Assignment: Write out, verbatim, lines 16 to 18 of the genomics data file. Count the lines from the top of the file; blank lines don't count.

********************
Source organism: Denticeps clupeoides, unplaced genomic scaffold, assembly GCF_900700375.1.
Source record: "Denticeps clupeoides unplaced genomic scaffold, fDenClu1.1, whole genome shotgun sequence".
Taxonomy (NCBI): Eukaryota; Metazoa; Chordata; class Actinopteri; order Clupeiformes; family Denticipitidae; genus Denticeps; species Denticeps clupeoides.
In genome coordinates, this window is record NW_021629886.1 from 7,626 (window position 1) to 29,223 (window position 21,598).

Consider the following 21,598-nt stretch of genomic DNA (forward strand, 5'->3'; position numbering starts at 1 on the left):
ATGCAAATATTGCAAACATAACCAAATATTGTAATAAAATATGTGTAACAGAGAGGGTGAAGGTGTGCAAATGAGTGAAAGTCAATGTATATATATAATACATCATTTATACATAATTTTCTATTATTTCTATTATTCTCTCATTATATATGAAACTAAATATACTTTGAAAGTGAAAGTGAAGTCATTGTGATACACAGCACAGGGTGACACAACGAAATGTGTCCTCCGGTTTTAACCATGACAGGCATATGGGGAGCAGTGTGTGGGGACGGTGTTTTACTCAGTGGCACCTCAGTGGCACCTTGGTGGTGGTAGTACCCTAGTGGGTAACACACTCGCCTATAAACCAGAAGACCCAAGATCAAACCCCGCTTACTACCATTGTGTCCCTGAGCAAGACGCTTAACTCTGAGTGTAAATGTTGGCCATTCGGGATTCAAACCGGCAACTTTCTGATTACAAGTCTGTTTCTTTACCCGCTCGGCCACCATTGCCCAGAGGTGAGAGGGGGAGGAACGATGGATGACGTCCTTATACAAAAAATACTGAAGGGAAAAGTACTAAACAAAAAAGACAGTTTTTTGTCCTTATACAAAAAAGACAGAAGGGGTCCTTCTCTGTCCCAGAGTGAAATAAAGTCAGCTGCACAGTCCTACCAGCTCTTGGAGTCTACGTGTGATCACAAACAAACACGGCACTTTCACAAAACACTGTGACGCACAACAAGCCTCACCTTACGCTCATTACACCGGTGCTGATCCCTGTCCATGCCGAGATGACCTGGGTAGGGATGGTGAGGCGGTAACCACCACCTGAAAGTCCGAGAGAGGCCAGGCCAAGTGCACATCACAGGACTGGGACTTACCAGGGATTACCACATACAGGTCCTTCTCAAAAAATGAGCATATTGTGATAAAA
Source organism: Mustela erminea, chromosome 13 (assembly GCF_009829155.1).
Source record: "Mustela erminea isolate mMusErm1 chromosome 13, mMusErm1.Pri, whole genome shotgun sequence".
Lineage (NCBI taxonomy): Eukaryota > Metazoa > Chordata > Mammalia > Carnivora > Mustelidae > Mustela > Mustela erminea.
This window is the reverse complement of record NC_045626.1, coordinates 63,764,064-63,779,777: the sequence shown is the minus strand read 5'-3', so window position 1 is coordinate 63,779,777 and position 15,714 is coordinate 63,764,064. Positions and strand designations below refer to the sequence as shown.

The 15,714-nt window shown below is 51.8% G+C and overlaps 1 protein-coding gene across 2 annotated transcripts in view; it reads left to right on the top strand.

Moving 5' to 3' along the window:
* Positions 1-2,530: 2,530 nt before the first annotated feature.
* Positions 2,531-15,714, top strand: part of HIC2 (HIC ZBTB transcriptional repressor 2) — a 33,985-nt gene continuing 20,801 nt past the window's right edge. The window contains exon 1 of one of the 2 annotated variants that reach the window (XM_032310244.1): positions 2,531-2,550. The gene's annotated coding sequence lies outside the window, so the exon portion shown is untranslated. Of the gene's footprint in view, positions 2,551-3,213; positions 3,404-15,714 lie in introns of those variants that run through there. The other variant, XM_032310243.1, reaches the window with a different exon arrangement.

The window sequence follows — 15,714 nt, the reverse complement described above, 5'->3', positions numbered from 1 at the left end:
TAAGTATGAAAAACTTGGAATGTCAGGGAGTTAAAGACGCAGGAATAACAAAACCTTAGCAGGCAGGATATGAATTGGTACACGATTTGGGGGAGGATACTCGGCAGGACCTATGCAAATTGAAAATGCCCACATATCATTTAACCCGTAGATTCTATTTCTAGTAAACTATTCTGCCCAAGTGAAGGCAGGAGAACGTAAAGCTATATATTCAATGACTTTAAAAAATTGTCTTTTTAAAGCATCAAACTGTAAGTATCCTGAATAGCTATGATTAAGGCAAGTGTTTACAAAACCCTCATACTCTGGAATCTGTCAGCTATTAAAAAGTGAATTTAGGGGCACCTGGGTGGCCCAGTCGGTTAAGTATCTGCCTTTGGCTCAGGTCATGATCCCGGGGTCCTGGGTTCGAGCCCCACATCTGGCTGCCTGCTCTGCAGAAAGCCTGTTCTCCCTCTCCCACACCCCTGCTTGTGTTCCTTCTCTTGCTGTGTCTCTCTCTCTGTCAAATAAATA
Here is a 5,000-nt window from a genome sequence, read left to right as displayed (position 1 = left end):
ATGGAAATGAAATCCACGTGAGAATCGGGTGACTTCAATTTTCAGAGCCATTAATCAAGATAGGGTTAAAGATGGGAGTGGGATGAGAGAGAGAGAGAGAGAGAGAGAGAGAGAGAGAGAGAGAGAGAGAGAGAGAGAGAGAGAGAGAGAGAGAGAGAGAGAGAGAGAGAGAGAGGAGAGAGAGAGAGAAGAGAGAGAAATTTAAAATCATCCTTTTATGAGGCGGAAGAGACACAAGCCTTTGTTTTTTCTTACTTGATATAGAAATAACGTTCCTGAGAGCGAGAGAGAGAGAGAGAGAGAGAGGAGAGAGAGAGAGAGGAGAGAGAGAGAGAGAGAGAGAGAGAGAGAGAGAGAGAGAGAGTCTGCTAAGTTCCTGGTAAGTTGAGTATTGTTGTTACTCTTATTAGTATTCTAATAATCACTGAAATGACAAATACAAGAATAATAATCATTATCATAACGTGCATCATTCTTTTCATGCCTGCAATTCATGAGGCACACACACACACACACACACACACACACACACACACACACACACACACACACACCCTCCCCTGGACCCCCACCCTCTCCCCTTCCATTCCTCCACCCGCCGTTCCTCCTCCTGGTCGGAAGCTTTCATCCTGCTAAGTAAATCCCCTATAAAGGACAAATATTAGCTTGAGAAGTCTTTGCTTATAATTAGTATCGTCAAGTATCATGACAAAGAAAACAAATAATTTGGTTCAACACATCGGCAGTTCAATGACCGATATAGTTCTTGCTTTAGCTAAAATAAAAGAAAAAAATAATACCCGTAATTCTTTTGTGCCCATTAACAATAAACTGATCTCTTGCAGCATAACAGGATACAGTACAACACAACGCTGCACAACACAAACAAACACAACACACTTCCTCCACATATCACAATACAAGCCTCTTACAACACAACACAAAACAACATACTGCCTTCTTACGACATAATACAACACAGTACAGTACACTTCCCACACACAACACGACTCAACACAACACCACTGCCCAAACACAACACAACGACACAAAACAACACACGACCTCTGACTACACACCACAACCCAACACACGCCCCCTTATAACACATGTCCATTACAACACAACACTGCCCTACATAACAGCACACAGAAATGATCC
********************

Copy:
TAAGTATGAAAAACTTGGAATGTCAGGGAGTTAAAGACGCAGGAATAACAAAACCTTAGCAGGCAGGATATGAATTGGTACACGATTTGGGGGAGGATACTCGGCAGGACCTATGCAAATTGAAAATGCCCACATATCATTTAACCCGTAGATTCTATTTCTAGTAAACTATTCTGCCCAAGTGAAGGCAGGAGAACGTAAAGCTATATATTCAATGACTTTAAAAAATTGTCTTTTTAAAGCATCAAACTGTAAGTATCCTGAATAGCTATGATTAAGGCAAGTGTTTACAAAACCCTCATACTCTGGAATCTGTCAGCTATTAAAAAGTGAATTTAGGGGCACCTGGGTGGCCCAGTCGGTTAAGTATCTGCCTTTGGCTCAGGTCATGATCCCGGGGTCCTGGGTTCGAGCCCCACATCTGGCTGCCTGCTCTGCAGAAAGCCTGTTCTCCCTCTCCCACACCCCTGCTTGTGTTCCTTCTCTTGCTGTGTCTCTCTCTCTGTCAAATAAATA
Here is a 5,000-nt window from a genome sequence, read left to right as displayed (position 1 = left end):
ATGGAAATGAAATCCACGTGAGAATCGGGTGACTTCAATTTTCAGAGCCATTAATCAAGATAGGGTTAAAGATGGGAGTGGGATGAGAGAGAGAGAGAGAGAGAGAGAGAGAGAGAGAGAGAGAGAGAGAGAGAGAGAGAGAGAGAGAGAGAGAGAGAGAGAGAGAGAGAGAGAGGAGAGAGAGAGAGAAGAGAGAGAAATTTAAAATCATCCTTTTATGAGGCGGAAGAGACACAAGCCTTTGTTTTTTCTTACTTGATATAGAAATAACGTTCCTGAGAGCGAGAGAGAGAGAGAGAGAGAGAGGAGAGAGAGAGAGAGGAGAGAGAGAGAGAGAGAGAGAGAGAGAGAGAGAGAGAGAGAGTCTGCTAAGTTCCTGGTAAGTTGAGTATTGTTGTTACTCTTATTAGTATTCTAATAATCACTGAAATGACAAATACAAGAATAATAATCATTATCATAACGTGCATCATTCTTTTCATGCCTGCAATTCATGAGGCACACACACACACACACACACACACACACACACACACACACACACACACACACACCCTCCCCTGGACCCCCACCCTCTCCCCTTCCATTCCTCCACCCGCCGTTCCTCCTCCTGGTCGGAAGCTTTCATCCTGCTAAGTAAATCCCCTATAAAGGACAAATATTAGCTTGAGAAGTCTTTGCTTATAATTAGTATCGTCAAGTATCATGACAAAGAAAACAAATAATTTGGTTCAACACATCGGCAGTTCAATGACCGATATAGTTCTTGCTTTAGCTAAAATAAAAGAAAAAAATAATACCCGTAATTCTTTTGTGCCCATTAACAATAAACTGATCTCTTGCAGCATAACAGGATACAGTACAACACAACGCTGCACAACACAAACAAACACAACACACTTCCTCCACATATCACAATACAAGCCTCTTACAACACAACACAAAACAACATACTGCCTTCTTACGACATAATACAACACAGTACAGTACACTTCCCACACACAACACGACTCAACACAACACCACTGCCCAAACACAACACAACGACACAAAACAACACACGACCTCTGACTACACACCACAACCCAACACACGCCCCCTTATAACACATGTCCATTACAACACAACACTGCCCTACATAACAGCACACAGAAATGATCC